The benefits of stretching are increased flexibility, improved circulation and reduced stress. Stretching your quadriceps is important because tight quadriceps can lead to knee and back pain, and may result in injury. Before stretching your quadriceps, do a cardiovascular warmup. When stretching, hold each stretch for at least 30 to 60 seconds, repeating each of the stretches at least two to three times.
Foam Roller Stretch
Begin your quadriceps stretching by using self-myofascial release to stretch out the sore spots. Place your foam roller on the ground and lie face down on it. The roller should be just under your hips. Lift your upper body up onto your hands, in a pushup position. Place your toes lightly on the ground. Roll the front of your thigh over the roller from hip to knee. When you feel a sore spot, hold and concentrate on that spot until all tension is released. Continue rolling the thigh until all sore spots have been rolled out.
In a standing position, shift your weight to your left foot. Lift your right foot off the ground and grasp the top of the foot with your right hand. Be careful not to grab the toes or ankle. Pull the right foot into the buttocks. Keep your thighs pressed together with your right knee pointing at the ground. For extra stability, you may want to perform this stretch close to a wall, placing your left on the wall for balance. Remember to stretch the left quadriceps.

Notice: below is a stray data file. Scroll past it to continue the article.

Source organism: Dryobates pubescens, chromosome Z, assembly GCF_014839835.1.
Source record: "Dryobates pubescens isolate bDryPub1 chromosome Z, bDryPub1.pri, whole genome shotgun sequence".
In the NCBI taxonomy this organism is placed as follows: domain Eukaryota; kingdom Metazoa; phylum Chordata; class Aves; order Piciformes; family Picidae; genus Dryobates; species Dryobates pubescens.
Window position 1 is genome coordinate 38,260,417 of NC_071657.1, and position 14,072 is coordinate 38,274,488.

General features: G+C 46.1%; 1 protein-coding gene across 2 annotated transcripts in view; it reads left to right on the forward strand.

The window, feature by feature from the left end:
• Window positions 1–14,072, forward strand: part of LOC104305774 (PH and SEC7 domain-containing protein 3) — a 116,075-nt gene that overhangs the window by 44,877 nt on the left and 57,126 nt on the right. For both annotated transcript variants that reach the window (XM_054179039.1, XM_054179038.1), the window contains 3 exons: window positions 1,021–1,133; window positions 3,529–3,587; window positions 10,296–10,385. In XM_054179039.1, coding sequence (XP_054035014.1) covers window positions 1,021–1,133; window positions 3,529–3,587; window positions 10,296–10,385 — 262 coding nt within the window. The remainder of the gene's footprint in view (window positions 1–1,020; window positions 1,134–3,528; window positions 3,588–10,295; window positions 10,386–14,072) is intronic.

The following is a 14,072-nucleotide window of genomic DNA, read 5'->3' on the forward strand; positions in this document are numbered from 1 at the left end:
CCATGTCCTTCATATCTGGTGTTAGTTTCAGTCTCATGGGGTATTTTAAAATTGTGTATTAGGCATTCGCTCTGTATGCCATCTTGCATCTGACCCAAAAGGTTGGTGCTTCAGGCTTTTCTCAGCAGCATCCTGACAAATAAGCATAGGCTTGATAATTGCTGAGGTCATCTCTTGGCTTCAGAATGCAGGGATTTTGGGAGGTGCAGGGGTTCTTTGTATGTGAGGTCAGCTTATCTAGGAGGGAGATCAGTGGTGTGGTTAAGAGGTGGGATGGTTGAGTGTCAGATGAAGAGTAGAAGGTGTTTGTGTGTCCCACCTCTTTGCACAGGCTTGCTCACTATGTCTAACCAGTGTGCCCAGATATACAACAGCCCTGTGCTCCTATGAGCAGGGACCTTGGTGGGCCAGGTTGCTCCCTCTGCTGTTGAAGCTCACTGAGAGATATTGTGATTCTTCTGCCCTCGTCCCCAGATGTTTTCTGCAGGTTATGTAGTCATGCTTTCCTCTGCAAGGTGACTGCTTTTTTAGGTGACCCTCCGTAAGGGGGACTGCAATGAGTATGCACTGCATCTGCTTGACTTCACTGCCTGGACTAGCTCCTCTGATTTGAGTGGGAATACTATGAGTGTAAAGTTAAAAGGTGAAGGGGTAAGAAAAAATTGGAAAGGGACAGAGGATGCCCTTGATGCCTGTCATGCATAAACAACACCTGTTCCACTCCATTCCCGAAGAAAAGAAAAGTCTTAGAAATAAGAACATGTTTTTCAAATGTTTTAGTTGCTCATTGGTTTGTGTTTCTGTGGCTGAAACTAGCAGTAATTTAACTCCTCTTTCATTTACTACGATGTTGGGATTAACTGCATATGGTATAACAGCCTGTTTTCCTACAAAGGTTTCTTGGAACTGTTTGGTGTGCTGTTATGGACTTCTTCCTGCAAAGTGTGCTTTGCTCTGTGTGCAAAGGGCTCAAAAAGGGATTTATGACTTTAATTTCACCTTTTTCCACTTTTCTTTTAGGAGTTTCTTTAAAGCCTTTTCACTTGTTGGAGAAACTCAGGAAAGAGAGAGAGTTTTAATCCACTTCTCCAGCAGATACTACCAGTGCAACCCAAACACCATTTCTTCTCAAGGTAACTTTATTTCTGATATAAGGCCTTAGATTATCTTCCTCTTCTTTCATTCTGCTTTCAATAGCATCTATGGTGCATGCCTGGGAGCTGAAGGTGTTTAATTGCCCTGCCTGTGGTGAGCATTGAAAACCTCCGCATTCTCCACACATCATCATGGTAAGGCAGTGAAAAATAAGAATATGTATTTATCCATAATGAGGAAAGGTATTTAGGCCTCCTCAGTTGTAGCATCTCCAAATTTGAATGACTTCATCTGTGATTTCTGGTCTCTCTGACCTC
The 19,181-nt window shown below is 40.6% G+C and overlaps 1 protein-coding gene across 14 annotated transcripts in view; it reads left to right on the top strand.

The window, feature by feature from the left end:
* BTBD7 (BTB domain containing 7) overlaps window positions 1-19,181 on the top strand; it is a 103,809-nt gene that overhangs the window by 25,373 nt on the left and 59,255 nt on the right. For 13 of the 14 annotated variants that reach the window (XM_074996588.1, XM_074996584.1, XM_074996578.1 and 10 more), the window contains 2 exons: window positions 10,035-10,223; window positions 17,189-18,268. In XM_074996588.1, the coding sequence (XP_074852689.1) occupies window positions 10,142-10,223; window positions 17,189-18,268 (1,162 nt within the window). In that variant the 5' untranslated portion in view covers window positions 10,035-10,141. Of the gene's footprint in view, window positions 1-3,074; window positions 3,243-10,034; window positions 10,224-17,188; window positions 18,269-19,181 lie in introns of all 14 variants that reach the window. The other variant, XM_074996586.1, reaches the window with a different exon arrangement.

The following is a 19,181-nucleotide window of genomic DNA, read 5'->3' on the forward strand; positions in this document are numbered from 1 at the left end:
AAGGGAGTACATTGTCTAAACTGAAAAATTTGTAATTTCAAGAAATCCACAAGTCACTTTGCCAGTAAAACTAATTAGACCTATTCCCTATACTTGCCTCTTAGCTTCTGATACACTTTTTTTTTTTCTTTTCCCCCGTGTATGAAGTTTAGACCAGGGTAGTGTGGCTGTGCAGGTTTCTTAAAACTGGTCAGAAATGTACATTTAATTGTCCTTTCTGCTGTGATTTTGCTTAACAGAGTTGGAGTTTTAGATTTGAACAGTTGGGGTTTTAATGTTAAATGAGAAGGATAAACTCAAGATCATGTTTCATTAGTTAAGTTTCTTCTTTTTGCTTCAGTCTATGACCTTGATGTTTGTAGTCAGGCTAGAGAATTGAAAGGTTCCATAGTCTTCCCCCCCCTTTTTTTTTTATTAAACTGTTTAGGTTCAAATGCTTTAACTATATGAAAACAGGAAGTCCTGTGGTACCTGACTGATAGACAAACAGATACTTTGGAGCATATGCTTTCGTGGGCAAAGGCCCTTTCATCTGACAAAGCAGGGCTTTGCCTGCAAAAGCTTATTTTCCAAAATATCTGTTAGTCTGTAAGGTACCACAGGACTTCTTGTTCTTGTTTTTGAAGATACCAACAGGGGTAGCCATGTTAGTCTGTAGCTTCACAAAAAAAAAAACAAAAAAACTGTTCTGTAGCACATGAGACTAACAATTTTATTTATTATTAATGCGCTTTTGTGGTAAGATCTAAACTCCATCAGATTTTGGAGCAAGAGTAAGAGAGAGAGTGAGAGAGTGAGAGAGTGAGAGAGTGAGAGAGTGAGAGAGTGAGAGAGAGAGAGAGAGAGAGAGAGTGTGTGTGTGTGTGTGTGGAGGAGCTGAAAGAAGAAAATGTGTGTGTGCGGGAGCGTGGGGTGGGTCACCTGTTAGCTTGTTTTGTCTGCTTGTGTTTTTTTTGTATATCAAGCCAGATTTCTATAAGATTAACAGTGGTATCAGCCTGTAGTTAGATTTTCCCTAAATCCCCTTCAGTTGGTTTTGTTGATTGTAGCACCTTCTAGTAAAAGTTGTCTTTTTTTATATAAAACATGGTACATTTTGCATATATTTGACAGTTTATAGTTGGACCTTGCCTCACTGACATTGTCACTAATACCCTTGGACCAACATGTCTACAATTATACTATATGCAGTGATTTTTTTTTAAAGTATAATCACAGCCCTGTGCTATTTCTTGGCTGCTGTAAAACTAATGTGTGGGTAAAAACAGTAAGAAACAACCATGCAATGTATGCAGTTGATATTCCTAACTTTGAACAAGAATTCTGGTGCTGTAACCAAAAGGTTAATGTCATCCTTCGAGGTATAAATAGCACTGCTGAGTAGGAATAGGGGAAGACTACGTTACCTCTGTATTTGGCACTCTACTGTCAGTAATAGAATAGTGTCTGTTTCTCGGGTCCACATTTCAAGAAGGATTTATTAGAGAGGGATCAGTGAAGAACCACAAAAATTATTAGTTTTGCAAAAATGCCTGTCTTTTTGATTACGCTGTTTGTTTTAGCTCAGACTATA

Start in a lunge with the left foot in front and the right leg extended behind you. Check your left knee. It should be directly over your left ankle, so that your lower leg is perpendicular to the ground. Place your hands on the ground on either side of your left foot. Gently lower your right knee to the ground and place the top of your right foot on the ground as well. Lift your right foot off the ground and grab your foot with your right hand. Pull your foot into your rear. Repeat to the other side.
Lie on your left side with your left arm extended so your head can rest on it. Bend your right knee and grab hold of your right foot, pulling the foot in toward your rear end. Keep your thighs tight together so that your right knee points toward your left foot. Release the foot and roll over to stretch the other side.
Based in Wisconsin farm country, Jami Kastner has been writing professionally since 2009 and has had many articles published online. Kastner uses her experience as a former teacher, coach and fitness instructor as a starting point for her writing. She has a Bachelor of Arts degree in secondary education from Trinity International University.